Years ago, I remember my gran keeping a diary. She wasn’t a prolific diary keeper, but she often wrote down what she did each day, particularly when something of interest happened. I always thought this was a lovely idea, and tried a few times to replicate it. But I never really found the time or the routine to regularly put pen to paper.
Years on, I started blogging as a way to promote a business I was involved in at the time. The business eventually fell by the wayside, but by then I was somewhat addicted to blogging. I’m not sure why, but I found it much easier to keep up with a blog than a diary. Perhaps this was due to some strange delusion that people genuinely wanted to read what I had to say.
This somehow compelled me to keep writing, keep sharing our lives. People even started to ask me to do product reviews, and somehow blogging went from a hobby to a part of my work. It became a place where I showcased my writing. I shared my posts on social media and I started interacting with other bloggers.
Fast forward to now, and blogging has led me to a complete change of career. Whilst only a small proportion of my income now comes from blogging, I have become a writer and social media manager. I write and share content for businesses, working from home and fitting my hours around looking after my children.We also have a lot of opportunities as a result of my blog, such as amazing days out, fabulous luxury holidays and high-end products to review. It has become a way of life, and I love it. But here’s the thing. Would anybody really care if I stopped?
Every year, there are several sets of blogging awards. People nominate themselves and ask others to nominate them. They request support on social media, even paying Facebook to boost their posts asking for nominations and votes.
And every year, there is a series of disappointments at every stage. I’ve cheap generic tramadol never personally asked for nominations, but it’s always nice to hear that I’ve been put forward for one of the awards. I’ve never been shortlisted, but every year I read the dreaded list hopefully – although fully aware that I’d have to stick my neck out and ask people to support me in order to stand a chance.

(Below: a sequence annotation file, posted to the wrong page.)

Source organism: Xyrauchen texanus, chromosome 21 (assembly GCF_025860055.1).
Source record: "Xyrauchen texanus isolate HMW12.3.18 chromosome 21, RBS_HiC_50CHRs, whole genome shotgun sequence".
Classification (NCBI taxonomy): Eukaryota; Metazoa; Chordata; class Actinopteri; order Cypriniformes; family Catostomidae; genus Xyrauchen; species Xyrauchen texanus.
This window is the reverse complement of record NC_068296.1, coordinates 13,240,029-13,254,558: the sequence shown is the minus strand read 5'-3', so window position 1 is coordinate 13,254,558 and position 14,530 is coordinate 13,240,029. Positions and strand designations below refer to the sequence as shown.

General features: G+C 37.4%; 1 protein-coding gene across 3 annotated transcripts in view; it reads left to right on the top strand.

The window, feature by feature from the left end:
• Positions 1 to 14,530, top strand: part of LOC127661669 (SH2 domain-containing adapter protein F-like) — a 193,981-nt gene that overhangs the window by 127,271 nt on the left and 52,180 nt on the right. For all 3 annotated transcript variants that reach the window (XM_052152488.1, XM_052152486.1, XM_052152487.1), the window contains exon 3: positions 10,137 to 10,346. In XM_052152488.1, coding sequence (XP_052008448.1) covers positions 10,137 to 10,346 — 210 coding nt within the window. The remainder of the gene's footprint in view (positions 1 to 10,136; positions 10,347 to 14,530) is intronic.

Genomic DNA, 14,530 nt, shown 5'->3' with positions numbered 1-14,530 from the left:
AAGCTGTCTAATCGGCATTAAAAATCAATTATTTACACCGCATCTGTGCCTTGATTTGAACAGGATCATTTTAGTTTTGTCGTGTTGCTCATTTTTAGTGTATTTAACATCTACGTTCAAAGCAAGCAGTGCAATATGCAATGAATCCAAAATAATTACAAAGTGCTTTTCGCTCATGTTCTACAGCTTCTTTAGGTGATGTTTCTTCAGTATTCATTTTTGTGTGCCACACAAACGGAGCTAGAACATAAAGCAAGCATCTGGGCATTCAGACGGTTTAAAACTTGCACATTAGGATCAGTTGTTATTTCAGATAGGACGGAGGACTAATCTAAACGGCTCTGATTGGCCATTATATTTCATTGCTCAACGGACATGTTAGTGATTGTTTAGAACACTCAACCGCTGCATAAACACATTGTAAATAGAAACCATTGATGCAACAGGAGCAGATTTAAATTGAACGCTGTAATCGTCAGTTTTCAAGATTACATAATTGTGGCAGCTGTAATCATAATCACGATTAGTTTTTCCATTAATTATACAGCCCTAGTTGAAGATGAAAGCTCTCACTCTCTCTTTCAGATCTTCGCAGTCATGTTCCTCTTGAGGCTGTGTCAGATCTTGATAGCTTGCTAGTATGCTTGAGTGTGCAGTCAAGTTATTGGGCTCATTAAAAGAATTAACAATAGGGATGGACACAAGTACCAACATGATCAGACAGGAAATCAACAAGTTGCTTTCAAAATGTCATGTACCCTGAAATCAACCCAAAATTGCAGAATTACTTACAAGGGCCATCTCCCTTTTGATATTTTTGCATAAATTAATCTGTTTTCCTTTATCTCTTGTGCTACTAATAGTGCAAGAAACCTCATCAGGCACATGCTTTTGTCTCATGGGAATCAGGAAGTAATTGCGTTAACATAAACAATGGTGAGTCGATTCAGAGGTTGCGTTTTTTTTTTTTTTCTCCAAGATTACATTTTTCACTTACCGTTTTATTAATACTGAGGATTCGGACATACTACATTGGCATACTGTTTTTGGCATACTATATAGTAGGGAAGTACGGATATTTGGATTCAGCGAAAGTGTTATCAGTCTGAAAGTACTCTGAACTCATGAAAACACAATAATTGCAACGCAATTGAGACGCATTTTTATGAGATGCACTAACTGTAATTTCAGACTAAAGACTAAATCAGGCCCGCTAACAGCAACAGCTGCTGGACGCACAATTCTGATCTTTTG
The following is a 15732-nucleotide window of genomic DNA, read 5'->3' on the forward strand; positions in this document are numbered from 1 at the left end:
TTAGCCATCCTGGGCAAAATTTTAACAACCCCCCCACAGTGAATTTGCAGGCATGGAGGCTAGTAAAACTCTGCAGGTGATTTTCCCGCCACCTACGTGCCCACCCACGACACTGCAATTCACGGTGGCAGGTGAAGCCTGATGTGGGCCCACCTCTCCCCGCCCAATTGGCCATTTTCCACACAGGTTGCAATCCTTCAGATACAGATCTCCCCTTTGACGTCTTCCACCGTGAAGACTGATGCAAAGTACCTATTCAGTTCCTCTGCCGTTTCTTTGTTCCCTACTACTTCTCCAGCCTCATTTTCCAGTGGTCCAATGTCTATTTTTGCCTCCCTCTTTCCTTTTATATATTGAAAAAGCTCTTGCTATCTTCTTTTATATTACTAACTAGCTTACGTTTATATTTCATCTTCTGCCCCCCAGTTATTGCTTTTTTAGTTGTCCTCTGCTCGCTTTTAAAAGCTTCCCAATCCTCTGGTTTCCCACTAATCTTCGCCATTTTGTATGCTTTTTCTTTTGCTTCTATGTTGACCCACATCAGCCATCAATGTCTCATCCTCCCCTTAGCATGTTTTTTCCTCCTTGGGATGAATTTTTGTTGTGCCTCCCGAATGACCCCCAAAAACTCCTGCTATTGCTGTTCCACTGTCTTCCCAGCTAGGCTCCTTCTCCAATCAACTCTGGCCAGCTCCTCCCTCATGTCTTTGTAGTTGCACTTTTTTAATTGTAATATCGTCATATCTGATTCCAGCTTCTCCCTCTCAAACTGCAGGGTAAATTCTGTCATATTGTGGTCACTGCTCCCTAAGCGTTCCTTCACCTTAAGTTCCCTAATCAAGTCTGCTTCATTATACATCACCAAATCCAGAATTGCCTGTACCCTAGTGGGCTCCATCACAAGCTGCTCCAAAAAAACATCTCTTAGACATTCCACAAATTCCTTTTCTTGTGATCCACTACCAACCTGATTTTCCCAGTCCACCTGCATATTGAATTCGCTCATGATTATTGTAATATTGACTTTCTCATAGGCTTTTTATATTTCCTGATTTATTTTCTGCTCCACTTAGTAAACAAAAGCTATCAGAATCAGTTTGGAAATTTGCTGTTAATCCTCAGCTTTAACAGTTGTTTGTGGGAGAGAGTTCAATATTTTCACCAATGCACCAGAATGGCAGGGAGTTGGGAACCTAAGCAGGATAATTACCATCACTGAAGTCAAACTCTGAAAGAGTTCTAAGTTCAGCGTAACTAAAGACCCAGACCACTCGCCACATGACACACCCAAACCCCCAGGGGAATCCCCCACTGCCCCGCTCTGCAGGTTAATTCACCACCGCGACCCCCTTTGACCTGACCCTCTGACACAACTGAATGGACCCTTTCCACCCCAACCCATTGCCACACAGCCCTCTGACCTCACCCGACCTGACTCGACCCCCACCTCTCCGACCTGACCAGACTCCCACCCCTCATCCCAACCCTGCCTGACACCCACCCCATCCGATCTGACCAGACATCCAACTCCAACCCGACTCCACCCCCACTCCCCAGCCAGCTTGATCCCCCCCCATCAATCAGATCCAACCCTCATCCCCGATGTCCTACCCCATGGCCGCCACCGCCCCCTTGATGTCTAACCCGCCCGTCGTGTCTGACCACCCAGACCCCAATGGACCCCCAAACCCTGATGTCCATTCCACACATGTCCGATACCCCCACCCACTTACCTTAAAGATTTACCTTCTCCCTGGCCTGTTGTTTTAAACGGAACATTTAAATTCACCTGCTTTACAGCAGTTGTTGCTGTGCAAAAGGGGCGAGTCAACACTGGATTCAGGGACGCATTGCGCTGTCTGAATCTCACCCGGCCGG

Once the shortlist is released, the blogging community becomes a bit glum. Because if we’re honest, we all think we’re quite good at this stuff. For me, it’s the writing category that catches my eye. Because I’m a writer, it’s my job. I must be pretty good at it, right?
But who am I to think that I am better at writing than other bloggers? After all, so many of us earn a living by putting pen to paper – or fingers to keyboard as is usually the case. So why are we all so disappointed when we check and double-check that list and our name isn’t there?
The answer, as I see it, is narcissism. By the very nature of blogging, we’re all a little bit self-obsessed. We all think that our work is worth reading. We see our statistics, the number of people who have read our posts and we think they care about us, about our lives and our blogs. And as a result, we think we’re nailing this game. And we are – all of us.
We’re earning a living doing something we enjoy. We’re experiencing things that other people could only dream of. We’re providing information to people who search for it online. But if we all put down our keyboards and walked away from the screen, the only people that would really miss our blogs are those of us that write them.
So if you want me, I’ll be over here, writing just as well as I can. I’ll be working on my photography skills, building my social media networks and recommending days out, holidays and products that I love. And one day, I’ll look back at the last few years that I’ve shared on my little corner of the internet. And I’ll be so glad that I kept on blogging – for all the right reasons.